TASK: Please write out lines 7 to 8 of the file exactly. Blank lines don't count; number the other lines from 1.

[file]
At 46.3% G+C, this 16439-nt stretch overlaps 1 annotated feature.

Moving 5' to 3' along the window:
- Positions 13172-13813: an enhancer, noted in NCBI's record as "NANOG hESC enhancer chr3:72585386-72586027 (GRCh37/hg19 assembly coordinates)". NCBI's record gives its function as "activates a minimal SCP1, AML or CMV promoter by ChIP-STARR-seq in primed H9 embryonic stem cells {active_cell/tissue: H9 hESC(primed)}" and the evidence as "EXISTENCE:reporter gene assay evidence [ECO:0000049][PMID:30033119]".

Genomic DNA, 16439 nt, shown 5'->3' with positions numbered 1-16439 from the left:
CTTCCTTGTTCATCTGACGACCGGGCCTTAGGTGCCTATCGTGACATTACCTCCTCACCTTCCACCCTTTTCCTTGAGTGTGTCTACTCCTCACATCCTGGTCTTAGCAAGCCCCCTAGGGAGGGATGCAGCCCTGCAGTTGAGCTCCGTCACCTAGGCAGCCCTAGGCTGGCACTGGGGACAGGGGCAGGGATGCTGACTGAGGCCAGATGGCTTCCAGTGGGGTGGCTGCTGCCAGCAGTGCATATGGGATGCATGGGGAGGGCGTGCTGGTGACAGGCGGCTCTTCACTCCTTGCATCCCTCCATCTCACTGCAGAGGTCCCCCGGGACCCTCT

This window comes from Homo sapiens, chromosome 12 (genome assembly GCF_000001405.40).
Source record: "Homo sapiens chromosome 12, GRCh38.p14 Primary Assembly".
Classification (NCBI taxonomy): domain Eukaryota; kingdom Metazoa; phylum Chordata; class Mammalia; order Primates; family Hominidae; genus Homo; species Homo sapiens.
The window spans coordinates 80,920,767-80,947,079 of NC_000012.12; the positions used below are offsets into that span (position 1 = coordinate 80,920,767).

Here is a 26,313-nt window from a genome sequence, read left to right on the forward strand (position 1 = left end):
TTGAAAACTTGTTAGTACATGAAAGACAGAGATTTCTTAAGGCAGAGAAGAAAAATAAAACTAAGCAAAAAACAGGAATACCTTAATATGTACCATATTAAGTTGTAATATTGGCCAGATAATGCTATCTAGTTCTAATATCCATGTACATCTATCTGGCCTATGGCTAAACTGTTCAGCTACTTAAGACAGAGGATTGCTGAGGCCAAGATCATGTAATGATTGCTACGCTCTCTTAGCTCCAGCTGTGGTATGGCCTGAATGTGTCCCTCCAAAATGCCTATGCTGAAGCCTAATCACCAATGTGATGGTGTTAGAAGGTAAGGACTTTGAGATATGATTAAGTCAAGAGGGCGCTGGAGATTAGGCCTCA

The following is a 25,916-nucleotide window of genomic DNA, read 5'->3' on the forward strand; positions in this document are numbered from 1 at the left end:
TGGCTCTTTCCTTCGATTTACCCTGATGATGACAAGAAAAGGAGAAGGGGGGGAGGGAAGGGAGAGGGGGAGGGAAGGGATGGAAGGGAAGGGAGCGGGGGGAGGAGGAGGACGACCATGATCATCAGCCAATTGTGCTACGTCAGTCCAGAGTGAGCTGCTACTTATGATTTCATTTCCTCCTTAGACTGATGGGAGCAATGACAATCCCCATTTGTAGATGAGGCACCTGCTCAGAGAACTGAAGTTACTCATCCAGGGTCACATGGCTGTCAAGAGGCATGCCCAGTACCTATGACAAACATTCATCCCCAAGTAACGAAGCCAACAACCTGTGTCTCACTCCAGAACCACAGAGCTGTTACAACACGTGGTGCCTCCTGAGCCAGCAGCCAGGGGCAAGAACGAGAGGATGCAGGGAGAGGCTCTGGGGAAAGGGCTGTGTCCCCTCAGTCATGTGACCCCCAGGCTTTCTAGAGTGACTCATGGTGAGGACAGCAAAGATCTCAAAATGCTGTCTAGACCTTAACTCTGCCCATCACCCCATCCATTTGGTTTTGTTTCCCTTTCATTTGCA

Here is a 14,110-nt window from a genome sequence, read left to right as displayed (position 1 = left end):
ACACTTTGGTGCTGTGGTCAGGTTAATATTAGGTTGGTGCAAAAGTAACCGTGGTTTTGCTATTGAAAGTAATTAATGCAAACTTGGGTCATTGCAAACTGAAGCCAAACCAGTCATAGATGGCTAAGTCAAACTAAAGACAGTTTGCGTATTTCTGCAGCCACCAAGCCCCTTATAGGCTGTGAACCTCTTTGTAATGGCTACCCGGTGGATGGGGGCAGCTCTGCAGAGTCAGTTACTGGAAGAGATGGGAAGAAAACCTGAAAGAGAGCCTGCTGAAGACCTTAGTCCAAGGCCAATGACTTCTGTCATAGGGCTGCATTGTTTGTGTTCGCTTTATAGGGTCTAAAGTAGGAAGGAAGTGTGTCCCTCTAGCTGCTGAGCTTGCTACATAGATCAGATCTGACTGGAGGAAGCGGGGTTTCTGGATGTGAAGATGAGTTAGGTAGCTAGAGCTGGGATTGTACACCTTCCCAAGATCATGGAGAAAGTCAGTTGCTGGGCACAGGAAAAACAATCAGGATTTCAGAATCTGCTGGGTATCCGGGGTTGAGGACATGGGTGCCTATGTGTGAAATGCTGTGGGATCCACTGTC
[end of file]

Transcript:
Source record: "Homo sapiens chromosome 12, GRCh38.p14 Primary Assembly".
Classification (NCBI taxonomy): domain Eukaryota; kingdom Metazoa; phylum Chordata; class Mammalia; order Primates; family Hominidae; genus Homo; species Homo sapiens.